September 27, 2016

I currently work in the “Life Empowering Technology & Science” Department at the University of the Nations campus, a part of YWAM Kona.

A few years ago I never would have thought this is where I would be… and this is a bit of that journey…

My day-to-day work happens primarily in our Natural Farm Training Center, where we focus on teaching and demonstrating; Ways to grow and prepare nutritious, sustainable organic food, Alternative forms of renewable energy, Water collection and purification, Low/No cost methods of building structurally sound shelters, Basic sanitation practices to help prevent disease, sickness, and infection.

Food. Energy. Water. Shelter. Sanitation.

We see these as all aspects of our vision, which is to “Empower People with the Holistic Gospel” We train and equip international missionaries, short-term outreach teams, and other individuals with these valuable tools of community restoration.

Addressing both physical needs and spiritual needs in sustainable and empowering ways is how we roll.

So, how did I end up here?

I have been in full-time ministry for about 10 years now, most of that time has been spent either as an international field-missionary, an outreach coordinator, or a trainer of missionaries… and I have seen things done extremely well on the “mission field” and sometimes not so well.

I have experienced and taken part in countless dramas, street performances, dances, sermon-ettes, one-on-one evangelistic outreaches, large auditorium filled Gospel presentations, construction projects… and almost every other type of “ministry tool” that can be used on an outreach.

I think that all of these things can be very impactful, heart changing, and transformational and have seen all of them done well in ways that show compassion and dignity, but about 4 years ago I started wondering if there wasn’t something missing; something more…

We had just returned from a 2 month long outreach in Nepal. My wife and I had brought a small team of YWAM students and staff to serve alongside our full-time international Nepali missionaries serving in Kathmandu, Pokhara, and the surrounding villages. We had some awesome and talented dancers sharing their gift throughout this time, we supported the local house churches in the villages with encouraging messages and times of worship. Our team helped lay the foundations for a new church building in the middle of a field, and presented the Gospel and prayed for hundreds of people during open-air presentations in the middle of Kathmandu… it was a beautiful time for our team and the missionaries we were working with and the Nepali people seemed to dig it too.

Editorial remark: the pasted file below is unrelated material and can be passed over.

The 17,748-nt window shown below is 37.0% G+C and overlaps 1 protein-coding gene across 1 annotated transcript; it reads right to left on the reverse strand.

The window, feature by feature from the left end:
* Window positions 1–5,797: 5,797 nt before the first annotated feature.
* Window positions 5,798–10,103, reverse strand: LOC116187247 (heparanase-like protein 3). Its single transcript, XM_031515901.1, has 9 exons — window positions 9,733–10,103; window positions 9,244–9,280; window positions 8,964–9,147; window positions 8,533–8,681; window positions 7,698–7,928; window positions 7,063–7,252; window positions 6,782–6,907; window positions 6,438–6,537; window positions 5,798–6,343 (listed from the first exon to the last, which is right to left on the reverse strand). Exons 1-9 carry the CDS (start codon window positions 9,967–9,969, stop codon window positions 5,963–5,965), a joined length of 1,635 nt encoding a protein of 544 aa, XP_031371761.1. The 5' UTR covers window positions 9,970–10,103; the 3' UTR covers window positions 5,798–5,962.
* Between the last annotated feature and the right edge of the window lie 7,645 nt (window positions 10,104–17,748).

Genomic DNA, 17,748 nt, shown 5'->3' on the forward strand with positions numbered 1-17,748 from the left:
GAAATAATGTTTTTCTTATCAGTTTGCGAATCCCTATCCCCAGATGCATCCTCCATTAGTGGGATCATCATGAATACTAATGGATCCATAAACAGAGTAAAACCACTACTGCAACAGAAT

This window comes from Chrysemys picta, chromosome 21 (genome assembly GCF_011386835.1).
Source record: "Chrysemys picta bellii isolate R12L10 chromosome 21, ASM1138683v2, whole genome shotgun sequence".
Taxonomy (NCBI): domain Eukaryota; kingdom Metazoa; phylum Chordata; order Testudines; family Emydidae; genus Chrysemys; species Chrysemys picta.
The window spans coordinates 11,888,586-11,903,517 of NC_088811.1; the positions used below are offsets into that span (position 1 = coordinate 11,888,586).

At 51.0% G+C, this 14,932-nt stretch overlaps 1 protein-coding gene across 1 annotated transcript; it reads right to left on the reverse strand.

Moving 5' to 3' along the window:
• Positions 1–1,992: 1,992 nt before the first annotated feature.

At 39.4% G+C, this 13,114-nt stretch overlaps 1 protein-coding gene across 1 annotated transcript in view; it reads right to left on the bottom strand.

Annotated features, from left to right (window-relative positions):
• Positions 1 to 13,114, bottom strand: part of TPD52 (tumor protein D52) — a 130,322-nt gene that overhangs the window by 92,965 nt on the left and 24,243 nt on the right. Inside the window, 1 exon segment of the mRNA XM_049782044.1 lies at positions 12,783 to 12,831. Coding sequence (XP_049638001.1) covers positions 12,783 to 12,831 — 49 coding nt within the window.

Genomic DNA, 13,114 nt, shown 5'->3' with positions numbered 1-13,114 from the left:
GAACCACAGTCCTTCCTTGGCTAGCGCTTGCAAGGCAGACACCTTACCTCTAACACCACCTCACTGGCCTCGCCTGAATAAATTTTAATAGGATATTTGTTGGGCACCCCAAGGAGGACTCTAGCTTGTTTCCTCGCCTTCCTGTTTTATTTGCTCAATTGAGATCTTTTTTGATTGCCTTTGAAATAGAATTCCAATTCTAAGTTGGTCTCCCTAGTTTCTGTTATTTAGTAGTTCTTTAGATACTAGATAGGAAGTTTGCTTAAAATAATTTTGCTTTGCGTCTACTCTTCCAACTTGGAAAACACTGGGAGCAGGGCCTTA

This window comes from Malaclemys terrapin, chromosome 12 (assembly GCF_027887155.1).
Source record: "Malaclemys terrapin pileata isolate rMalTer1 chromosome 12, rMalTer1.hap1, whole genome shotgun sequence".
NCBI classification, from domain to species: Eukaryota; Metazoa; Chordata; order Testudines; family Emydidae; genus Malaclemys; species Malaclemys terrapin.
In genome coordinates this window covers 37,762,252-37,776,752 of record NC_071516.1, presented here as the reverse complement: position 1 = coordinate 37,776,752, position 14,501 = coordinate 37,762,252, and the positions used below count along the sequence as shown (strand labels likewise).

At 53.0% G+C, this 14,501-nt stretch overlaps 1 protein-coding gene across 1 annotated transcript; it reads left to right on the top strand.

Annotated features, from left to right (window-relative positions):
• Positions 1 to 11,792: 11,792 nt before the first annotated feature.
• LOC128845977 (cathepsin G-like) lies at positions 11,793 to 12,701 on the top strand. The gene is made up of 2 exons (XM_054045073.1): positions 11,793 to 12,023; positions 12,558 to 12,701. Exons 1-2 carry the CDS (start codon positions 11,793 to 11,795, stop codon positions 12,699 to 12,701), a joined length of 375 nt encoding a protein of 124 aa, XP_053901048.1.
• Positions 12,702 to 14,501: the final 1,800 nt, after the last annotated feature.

A couple of weeks after we got back I started asking myself a question though, or rather a question came to my mind that I just couldn’t shake…

“Why not Rabbits”

You see, while we were out in the villages my wife and I slept in a loft right next to our hosts Water Buffalo. This huge beast was essentially the family’s bank. They fed it and fed it until it would eventually be large enough to slaughter and be a source of food and income for our generous host family. If The Water Buffalo were to get sick and die, that would be a devastating situation.. additionally, there is no refrigeration and limited alternative methods to preserve such a large amount of meat. Sanitation is also an issue, that large animal produces a lot of waste and the animal was mere feet away from where food was prepared and cooked. In one village we visited, it took 2 days to find a bar of soap. We went into a “Butcher” at one of the villages and it was a mix of bloody meat and flies sitting on top of a wooden slab in an unventilated and warm shack, the same knife being used to hack away at piece after piece of slowly decaying flesh.